3. btw – Elie Wiesel was a Holocause death camp survivor. His memoir of the camps was described as “a thin volume of terrifying power.” He won at least one Pulitzer. Also won the Nobel Peace Prize.

  4. I don’t believe anything about anything. Only developing my opinions based on the data I have seen/experienced. And of course it doesn’t change anything. But if I kept my opinions to myself then I wouldn’t be able fix them when needed. The crux of my point is that I think it is immoral for our soldiers to have been ordered into Iraq and Afghanistan in the first place, not to mention the rest of the middle east. There is more evidence in regards to 9/11 that points to Israel, Saudi Arabia, CIA and others in our own government.

  5. To the person who wants to start a 3D printing business. If you’re willing to take a small job please contact me. I’ve been having a hell of a time finding a 3D printer who is willing to do the 12-15 prints I need.

    Super.Shak@hotmail.com

  6. Holy Crap Jack that TSP workshop sounds absolutely incredible! Man, oh man, I wish I could go. Literally EVERYTHING you listed is something I’m interested in. But scheduling conflicts. 🙁

    Maybe do an exact repeat in the fall, Jack???

  7. History segments – my dad was born in 1931 and I’ve been reading his history of his early life growing up in rural NM. And it is interesting to take these years and go back and see what my dad was doing then. His childhood was not easy, born into a 10 x 12 log home, later a 8 x 12 addition added on. Often stuffing old pillows and trash into windows to keep out the wind and snow. There were rafters in his home they would use to hang stuff on, chin ups until they were used for firewood. I think he was hungry most of his childhood, learned to fish and hunt at an early age so he could have more to eat.

    A traveling nurse would visited occasionally and give the school age kids shots. He hated those shots, turns out that he was so underfed that the needle would hit bone and bend, then tear up tissue as the bent needle came out.

    How venison fed much of their town until deer became scare and hunting laws prohibited year around hunting and how people were starving as venison was their source of meat, esp in the winter.

    He often didn’t own a pair of shoes, or even a shirt until it was his turn to make one out of a flour sack. Neighbors often stole from each other’s gardens. He had a couple dogs eaten by hungry people in the community. He remembers going to his grandfather’s and sneaking some of the “cottage cheese” they fed to the turkeys. How he caught his youngest brother nursing off the family cat, trying to get a little milk.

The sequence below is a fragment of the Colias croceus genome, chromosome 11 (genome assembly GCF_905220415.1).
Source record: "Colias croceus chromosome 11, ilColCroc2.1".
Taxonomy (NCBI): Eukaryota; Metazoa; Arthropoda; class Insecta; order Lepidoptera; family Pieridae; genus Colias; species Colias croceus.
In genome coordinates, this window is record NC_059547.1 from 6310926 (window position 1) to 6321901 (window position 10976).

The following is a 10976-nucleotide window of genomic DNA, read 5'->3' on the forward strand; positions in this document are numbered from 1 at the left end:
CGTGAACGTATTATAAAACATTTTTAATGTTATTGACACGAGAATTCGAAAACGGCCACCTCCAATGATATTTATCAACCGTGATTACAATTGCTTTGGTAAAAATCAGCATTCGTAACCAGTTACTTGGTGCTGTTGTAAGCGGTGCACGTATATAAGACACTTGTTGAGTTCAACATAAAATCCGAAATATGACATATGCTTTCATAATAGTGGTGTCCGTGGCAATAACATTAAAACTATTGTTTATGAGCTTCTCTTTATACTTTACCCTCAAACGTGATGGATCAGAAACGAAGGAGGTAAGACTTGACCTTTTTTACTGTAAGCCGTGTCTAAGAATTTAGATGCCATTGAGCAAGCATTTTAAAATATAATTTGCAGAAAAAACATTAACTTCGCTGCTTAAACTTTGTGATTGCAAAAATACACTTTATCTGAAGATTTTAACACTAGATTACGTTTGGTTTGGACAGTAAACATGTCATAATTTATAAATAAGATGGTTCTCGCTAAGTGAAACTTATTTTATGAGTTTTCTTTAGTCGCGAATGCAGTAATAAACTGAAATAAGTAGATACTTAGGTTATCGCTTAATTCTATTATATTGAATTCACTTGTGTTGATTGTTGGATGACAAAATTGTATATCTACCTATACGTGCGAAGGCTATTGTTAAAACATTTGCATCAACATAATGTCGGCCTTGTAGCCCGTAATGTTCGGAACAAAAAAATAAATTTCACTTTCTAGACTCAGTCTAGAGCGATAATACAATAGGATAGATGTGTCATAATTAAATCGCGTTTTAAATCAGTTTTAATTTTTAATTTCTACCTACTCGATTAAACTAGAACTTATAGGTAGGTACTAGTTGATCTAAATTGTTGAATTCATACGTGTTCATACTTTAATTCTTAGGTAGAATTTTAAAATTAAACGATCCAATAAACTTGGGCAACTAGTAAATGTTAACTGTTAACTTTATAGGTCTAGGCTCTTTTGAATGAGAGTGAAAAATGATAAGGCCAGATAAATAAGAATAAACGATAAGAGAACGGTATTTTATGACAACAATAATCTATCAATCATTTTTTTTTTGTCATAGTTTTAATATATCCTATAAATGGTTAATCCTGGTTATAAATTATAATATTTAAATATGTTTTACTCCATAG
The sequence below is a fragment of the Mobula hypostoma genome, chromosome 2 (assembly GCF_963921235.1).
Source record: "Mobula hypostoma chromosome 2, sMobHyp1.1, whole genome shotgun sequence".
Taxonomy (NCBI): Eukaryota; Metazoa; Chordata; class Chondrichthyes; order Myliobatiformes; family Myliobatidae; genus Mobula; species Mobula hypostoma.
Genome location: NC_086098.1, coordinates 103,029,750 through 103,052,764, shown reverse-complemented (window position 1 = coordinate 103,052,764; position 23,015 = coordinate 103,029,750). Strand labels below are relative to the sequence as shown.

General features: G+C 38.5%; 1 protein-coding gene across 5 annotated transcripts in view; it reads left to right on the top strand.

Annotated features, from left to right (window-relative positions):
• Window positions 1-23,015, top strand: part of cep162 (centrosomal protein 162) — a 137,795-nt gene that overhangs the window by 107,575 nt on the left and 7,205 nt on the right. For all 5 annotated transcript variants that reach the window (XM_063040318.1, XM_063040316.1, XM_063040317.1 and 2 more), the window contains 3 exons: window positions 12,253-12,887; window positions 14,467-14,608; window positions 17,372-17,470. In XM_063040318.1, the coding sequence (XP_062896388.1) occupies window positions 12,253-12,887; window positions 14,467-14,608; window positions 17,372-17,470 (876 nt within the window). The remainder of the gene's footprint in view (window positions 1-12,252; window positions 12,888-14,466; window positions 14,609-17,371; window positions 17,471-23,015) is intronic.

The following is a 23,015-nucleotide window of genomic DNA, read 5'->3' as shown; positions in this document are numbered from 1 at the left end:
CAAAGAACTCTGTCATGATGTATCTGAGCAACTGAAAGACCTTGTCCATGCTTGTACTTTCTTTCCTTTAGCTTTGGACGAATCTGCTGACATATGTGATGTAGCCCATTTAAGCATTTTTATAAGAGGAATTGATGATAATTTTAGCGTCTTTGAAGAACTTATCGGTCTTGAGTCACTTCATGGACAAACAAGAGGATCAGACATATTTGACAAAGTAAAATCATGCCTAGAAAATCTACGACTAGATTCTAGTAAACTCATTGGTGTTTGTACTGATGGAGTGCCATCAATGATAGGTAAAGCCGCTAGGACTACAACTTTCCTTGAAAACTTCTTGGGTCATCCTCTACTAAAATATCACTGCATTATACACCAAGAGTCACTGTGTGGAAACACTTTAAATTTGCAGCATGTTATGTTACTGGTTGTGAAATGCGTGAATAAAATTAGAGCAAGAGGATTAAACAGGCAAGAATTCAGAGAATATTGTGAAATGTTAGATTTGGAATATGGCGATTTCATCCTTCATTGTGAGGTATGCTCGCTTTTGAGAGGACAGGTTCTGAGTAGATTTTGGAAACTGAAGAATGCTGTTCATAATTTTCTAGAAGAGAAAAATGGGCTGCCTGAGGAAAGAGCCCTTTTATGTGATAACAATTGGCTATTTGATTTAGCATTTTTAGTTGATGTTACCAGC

His dad wasn’t around much as he grew up, often working places out of town to see what money he could make. His 3 older brothers fought in WWII. One of his older sisters was an observer for the first nuclear bomb testing. They had a small radio but only used it occasionally to hear the news as batteries were expensive and they often didn’t have enough money to buy replacements.

    How the government started to pay people not to grow stuff, and how the same farm stuff was passed around and resold to various people in the community so they could that kind of farmer and then paid not to grow it anymore.

    When he was 10 his dad left an old model A Ford which wouldn’t work and said anyone of his sons who could get it running could keep it. My dad fixed it and got it running and was excited to have a car, but the adults were you aren’t old enough to drive nor have a license and gave it to an older brother. And when it broke that brother still expected my dad to fix it for him. The brother was using it for an out of town job to help bring in some money.

    In the mid 40’s things got better as he was able to do more and his siblings were able to find employment/businesses. The whole community seemed to be doing somewhat better then.

    His town did not get electricity until 1948, water and plumbing until the 50’s.

    My dad has always had a large garden, he and mom have always canned and stored food. I can understand more now seeing his background. He is in his 80’s, has a room in his basement full of bottles of canned food which they raised on their quarter acre yard. I know just grape juice alone they bottled a couple hundred quarts this past year.